Writer: Doug Moench
Artists: Ron Wilson & Alfredo Alcala
Banner is watching TV in a hotel when he hears of a nuclear accident at the Moneghan Point Plant in upstate New York. He knows an old associate who works for the N.R.C. and calls him to offer any help. The man is now head of the N.R.C. and is on his way to the plant and asks Banner to meet him. When he gets there his friend has a long winded press conference with hostile reporters and anti-nuke activists. After that they find out the problem is worse than reported. A mudslide has caused a collapse of a reactor onto one of the cooling pipes. After Banner is asked to brief the press he tells them that a full meltdown is very possible which causes a panic. The panic turns him into the Hulk. The Hulk has a vague idea to stop the meltdown. He breaks into the reactor and lifts the fourteen ton reactor off the pipe stopping the meltdown.
“This Man Tell Hulk What to Do!”
By Steve Swires
An interview with Kenneth Johnson the producer and creator of the Hulk TV series. He didn’t initially want to do any superhero shows but was drawn to the concept of the Hulk. He wanted to make it as realistic as possible and decided that what works in comics wouldn’t work for live action. An interesting interview and I do agree with how he decided to handle the series.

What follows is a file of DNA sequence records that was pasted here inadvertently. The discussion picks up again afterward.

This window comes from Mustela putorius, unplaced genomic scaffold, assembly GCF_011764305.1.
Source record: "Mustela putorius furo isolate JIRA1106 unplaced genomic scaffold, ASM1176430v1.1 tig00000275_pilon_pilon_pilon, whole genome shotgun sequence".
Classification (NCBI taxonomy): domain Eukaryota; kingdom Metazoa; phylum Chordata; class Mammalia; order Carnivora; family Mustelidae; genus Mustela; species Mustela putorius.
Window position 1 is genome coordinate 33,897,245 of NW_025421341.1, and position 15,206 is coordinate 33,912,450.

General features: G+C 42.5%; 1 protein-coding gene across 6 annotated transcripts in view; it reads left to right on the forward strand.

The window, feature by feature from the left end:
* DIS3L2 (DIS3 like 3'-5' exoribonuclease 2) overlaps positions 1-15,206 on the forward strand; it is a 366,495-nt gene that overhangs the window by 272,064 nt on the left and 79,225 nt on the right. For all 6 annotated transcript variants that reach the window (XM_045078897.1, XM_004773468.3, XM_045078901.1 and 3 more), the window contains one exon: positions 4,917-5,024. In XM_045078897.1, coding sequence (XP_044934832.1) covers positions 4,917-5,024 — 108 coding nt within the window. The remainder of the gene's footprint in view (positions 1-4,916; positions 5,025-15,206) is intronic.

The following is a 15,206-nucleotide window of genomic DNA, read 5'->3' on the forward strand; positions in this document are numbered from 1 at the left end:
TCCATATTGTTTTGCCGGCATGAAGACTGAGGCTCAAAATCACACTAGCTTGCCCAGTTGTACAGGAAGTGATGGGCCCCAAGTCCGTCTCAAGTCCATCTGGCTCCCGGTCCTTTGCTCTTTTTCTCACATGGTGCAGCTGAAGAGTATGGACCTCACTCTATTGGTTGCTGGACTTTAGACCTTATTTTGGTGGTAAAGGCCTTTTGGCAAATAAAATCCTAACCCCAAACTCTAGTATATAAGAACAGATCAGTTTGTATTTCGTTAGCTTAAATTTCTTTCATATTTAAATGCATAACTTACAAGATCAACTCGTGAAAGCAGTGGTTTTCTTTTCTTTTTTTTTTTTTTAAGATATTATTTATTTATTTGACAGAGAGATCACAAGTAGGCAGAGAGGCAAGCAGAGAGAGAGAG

Portfolio by Bruce Patterson
A collection of drawings of some of the women that Hulk has encountered with a brief biography. The women are Bereet, Hellcat, Red Guardian, Valkyrie, Casiolena, Jarella, Harpy and Moonstone.
“A Long Way to Dawn”
Writer: Doug Moench
Artist: Bill Sienkiewicz
Moon Knight leaves the hospital where his girlfriend Marlene is in critical condition. He wanders the city and encounters the people that populate it at night. A drunk doorman. A cabbie letting the air out of a competitors cab. A pimp and streetwalker. He rescues a junkie from drowning in a fountain and rescues a bag lady from a mugger. By morning he returns and finds out that Marlene will recover.
The Hulk story came out at the time of the Three Mile Island accident. So this is basically an anti-nuclear story with a lot of the preachy arguments against nuclear power. Not a real good story.
The Moon Knight story is the last that will appear in the Hulk. The series was so good that it got its own book. I will have to check that series out sometime. I really thought that the Moon Knight stores were the highlight of this magazine and were consistently excellent whereas the main feature is spotty like his issue. A backup that will be missed. This story ties up loose ends and was a very poignant and enjoyable ending to its successful run as a backup story.